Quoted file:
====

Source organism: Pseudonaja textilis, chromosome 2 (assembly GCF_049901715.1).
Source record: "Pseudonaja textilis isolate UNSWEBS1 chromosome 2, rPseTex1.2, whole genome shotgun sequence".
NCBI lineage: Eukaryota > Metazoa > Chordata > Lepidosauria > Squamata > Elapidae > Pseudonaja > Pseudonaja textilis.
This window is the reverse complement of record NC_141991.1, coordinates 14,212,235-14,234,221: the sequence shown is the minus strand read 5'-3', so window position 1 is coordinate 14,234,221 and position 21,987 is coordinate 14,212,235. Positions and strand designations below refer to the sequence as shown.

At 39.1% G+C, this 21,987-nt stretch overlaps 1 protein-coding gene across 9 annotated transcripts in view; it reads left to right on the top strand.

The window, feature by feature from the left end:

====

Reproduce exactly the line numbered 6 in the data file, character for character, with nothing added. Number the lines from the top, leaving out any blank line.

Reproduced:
The window, feature by feature from the left end: